Looking for the pros and cons of eating kale?
You've come to the right place.
With so much media-hype around this leafy green, you might have asked yourself...
“Is this really good for me? What are the actual benefits?”
But fear not…
We put together the ultimate, no nonsense guide to kale. It’s everything you wanted to know – and more – backed by peer-reviewed scientific research with no fluff!
Let's get started!
Kale Pros and Cons Quick Summary
In a hurry? Here's a quick list of our findings on the pros and cons of kale.
- Provides a huge amount of nutrients for a low amount of calories
- Improves Immune System Function
- Improves Cholesterol Levels
- Provides a huge boost of antioxidants
- Reduces risk of glaucoma
- Assists in eliminating bile acids (which can reduce cancer risk)
- May cause thyroid problems if too much is ingested in its raw form.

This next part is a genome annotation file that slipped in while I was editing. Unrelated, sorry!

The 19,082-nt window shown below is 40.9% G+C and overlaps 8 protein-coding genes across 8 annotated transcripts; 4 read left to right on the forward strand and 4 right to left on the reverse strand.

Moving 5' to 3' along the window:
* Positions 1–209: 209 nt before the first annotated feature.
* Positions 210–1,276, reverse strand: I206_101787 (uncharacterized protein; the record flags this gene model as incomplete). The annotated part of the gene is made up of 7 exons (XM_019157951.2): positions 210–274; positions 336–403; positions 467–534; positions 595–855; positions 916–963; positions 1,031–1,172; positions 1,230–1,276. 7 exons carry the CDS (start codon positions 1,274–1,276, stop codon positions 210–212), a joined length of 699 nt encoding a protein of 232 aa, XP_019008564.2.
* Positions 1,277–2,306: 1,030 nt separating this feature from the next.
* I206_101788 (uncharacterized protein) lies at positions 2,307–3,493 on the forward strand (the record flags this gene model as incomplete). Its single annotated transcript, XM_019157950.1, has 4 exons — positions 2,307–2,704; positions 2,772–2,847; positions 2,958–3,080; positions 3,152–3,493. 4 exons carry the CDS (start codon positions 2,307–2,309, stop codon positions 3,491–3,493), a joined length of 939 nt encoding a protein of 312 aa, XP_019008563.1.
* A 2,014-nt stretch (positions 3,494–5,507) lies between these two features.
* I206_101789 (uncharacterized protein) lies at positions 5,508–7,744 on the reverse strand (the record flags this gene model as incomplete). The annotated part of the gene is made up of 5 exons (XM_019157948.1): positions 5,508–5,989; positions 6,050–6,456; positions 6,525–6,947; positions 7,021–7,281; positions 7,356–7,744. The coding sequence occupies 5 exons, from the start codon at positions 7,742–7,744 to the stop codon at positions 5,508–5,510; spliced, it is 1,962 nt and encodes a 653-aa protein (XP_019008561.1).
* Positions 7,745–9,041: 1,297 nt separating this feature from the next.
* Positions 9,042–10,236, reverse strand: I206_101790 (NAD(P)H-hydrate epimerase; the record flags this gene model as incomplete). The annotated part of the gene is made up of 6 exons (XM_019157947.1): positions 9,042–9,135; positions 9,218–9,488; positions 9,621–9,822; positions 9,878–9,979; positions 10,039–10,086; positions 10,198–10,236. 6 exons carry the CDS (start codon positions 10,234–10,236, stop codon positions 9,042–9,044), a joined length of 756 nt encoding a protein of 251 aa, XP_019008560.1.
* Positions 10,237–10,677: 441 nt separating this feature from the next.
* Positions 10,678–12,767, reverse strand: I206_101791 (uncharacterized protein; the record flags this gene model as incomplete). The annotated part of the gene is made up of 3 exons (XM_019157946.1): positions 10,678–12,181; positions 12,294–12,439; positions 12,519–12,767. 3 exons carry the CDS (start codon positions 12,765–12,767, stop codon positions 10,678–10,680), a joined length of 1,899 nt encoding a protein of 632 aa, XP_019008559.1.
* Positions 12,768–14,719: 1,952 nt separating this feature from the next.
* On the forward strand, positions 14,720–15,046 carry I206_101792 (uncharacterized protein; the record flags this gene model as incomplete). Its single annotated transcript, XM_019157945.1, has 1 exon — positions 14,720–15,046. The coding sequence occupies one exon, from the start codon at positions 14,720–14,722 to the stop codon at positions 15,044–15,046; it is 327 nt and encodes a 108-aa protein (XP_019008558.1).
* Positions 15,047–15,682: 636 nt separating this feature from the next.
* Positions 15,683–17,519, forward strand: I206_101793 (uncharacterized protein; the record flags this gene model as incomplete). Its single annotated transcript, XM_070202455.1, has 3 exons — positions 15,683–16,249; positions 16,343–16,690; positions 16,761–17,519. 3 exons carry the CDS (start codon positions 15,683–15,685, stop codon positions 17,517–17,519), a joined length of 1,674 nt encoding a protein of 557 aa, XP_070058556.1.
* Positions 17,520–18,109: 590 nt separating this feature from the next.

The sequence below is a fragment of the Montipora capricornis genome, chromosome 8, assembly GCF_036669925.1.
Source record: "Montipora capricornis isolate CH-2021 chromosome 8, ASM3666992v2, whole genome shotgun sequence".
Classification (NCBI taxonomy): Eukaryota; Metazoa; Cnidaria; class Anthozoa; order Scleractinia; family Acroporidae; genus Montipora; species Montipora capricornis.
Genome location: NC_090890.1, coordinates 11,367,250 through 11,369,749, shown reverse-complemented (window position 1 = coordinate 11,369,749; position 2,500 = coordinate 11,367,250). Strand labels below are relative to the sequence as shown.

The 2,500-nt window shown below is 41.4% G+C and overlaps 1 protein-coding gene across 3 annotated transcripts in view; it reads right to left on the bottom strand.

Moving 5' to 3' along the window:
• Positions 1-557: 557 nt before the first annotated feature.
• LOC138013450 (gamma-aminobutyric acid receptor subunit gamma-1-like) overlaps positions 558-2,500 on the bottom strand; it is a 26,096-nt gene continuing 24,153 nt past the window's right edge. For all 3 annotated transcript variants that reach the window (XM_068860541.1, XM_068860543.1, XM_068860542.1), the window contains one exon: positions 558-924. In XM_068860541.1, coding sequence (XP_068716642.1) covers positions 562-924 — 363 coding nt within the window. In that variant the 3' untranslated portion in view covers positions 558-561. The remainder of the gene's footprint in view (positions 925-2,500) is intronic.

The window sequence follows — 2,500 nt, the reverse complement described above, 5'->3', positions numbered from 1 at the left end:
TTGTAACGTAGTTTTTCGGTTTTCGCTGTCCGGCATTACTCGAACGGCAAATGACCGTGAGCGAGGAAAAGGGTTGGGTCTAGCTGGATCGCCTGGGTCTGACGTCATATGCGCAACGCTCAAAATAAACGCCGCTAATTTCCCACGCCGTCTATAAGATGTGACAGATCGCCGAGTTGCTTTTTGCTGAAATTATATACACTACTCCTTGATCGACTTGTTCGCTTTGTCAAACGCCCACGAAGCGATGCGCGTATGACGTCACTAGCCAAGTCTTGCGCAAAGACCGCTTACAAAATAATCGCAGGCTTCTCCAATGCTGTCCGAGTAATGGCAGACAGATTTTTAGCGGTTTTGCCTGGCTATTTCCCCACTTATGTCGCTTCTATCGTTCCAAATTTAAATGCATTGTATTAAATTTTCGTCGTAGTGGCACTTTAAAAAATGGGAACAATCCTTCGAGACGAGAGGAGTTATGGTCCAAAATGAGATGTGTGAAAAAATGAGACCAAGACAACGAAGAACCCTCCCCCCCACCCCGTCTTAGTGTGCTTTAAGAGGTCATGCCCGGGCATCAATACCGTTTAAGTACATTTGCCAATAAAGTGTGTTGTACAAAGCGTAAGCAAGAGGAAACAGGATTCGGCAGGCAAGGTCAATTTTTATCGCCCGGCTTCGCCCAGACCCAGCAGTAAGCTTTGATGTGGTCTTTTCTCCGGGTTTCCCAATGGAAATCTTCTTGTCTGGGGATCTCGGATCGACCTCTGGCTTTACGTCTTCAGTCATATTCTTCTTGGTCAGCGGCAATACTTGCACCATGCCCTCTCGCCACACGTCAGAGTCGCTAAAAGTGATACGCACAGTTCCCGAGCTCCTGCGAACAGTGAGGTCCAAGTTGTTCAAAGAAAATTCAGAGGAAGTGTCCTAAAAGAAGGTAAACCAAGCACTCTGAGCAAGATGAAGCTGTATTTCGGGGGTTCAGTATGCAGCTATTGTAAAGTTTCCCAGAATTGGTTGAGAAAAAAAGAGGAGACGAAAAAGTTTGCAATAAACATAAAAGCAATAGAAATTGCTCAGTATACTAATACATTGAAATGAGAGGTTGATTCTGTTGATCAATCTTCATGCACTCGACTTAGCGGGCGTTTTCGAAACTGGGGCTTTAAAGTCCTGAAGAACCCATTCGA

In summary, kale is an awesome vegetable and you should strive to eat it on the daily. If you're consuming tons of it, or have a history of thyroid issues it's best to lightly steam or blanch it first.
So the next time you're at the grocery store, be sure to add kale to your shopping list.
History of Kale
Even though for most people, kale seemed to just pop up recently out of no where as the latest new “superfood”, it has actually been around for a long time!
Looks Yummy Right?
Conservative estimates state the cultivation of kale dates back over 2,000 years ago. It was widely popular in Europe up until around the time of the middle ages. Over time, kale cultivation was phased out to grow what become modern-day cabbage.
Kale and cabbage are actually part of the same family of species known as Brassica oleracea. The reason why they are so drastically different in our eyes today is due to countless generations of selective breeding.
How This Article Was Made